We are in the process of developing the modules that were simulated in the Wizard-of-Oz set-up. The detailed analyses of the collected dialogues have provided valuable information that will be used when we design these modules. An input handler is necessary to handle the multimodal input from the user. The large number of topicalized utterances, both uni- and multimodal, require that the input handler is adaptable to the current dialogue state. In some cases, a reference to a specific apartment is in itself a complete utterance. For example, a user may select an apartment icon or say :"The apartment on King’s Street" This should be interpreted as a complete utterance after the system question: "Which apartment do you mean?". However, if the system had instead presented a number of apartments such an utterance from the user should be regarded as incomplete. Here, the system should wait for two to three seconds and anticipate a continuation of the query. If nothing more is said within this time limit a clarification subdialogue can be initiated: "What do you want to know about that apartment?"

The system’s dialogue manager will use a referent tracker to represent the current apartment, apartment attributes, and for comparing apartments and their respective attributes. Referent tracking in the system is also closely related to focus prediction and assignment in the generation of output utterances, for both visual and verbal prosody. Here, the interaction between apartment description, comparison and dialogue state is discussed.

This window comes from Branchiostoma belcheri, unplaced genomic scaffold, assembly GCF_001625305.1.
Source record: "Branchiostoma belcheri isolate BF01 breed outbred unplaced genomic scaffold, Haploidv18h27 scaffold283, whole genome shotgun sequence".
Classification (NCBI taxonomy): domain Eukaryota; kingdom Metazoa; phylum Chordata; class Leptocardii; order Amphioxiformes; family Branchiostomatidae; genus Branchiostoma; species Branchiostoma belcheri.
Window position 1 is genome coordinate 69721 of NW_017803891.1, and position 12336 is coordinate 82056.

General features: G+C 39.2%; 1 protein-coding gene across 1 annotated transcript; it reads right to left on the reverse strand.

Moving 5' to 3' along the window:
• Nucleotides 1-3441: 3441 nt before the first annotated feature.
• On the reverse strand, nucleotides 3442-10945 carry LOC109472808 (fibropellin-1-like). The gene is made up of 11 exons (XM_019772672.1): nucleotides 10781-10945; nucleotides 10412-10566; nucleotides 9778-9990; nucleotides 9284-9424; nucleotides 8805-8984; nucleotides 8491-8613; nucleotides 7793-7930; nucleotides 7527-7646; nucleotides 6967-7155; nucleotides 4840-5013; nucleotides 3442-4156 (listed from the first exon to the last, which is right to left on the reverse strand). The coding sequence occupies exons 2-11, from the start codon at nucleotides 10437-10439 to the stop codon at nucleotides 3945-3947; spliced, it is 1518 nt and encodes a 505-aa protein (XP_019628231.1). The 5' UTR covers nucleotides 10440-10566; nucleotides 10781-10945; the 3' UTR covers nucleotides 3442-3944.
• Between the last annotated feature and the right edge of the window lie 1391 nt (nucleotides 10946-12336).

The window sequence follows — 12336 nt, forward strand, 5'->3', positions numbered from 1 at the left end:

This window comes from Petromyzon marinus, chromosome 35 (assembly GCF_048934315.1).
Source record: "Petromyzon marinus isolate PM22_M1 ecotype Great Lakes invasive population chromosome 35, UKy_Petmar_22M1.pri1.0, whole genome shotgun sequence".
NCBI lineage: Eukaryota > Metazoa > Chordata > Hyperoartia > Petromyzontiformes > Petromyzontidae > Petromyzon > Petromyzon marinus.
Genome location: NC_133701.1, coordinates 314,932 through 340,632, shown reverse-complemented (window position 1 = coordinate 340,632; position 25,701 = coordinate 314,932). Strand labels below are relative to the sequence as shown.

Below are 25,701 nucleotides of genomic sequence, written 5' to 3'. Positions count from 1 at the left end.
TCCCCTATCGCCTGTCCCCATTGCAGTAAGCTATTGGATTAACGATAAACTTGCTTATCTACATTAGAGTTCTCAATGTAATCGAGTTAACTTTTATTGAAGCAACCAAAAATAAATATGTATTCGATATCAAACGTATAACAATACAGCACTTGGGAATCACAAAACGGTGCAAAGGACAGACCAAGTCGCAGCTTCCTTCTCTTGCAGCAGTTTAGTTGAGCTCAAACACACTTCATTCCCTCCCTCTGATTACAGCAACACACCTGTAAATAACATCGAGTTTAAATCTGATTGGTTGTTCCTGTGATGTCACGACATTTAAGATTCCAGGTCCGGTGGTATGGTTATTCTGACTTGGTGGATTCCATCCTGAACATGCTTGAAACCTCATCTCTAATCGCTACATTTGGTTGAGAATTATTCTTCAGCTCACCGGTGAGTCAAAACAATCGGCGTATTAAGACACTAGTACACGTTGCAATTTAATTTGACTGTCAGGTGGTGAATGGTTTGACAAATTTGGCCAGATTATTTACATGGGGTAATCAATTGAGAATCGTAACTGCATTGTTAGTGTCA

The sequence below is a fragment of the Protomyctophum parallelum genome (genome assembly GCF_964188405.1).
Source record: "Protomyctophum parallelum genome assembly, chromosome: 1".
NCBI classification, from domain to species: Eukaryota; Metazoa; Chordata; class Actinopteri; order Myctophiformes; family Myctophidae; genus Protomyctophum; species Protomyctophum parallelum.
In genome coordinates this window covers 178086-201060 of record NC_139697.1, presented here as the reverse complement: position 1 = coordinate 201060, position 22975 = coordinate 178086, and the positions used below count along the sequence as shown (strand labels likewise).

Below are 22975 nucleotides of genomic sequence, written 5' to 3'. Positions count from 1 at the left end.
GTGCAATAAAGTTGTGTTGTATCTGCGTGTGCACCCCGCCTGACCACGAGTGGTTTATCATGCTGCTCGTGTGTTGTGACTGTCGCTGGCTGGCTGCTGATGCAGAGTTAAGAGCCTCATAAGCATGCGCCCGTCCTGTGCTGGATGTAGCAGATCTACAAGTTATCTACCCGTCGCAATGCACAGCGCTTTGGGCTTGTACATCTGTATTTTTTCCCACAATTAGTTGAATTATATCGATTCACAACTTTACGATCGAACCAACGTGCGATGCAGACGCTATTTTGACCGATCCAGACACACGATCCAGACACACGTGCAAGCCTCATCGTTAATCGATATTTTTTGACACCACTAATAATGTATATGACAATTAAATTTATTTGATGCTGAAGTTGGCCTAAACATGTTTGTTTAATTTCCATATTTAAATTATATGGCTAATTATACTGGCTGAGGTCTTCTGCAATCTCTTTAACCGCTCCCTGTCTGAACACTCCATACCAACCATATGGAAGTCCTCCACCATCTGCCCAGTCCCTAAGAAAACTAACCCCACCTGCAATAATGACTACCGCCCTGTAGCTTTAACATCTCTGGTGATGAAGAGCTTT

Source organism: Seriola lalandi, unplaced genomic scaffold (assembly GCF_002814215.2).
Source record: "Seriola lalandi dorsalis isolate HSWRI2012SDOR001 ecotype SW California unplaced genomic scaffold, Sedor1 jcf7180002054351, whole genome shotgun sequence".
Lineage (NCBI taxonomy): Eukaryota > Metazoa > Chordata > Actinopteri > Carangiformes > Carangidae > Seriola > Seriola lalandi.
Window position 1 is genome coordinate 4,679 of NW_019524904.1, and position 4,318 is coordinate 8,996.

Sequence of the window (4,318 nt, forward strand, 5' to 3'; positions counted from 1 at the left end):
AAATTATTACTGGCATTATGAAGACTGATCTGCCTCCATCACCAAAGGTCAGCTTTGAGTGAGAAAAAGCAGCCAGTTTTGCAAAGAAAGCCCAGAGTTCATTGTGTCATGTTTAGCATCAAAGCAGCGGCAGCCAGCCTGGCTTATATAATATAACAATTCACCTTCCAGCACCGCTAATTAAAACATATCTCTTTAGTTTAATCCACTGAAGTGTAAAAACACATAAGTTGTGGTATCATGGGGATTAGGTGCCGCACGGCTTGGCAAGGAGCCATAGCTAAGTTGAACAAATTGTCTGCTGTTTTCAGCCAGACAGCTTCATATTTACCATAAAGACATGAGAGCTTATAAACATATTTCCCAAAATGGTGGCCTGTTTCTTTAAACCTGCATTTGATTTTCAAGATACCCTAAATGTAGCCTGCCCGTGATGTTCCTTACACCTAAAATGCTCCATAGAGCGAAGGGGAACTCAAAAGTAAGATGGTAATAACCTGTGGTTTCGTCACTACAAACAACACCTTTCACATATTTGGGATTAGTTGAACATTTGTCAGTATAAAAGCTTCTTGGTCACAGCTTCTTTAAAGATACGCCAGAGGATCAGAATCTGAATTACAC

We have in our paper described the AdApt project and some of the research issues involved. The collected database has been of great value for our continued research in the area of multimodal dialogue systems. The wizard environment is currently being transformed into a complete multimodal dialogue system.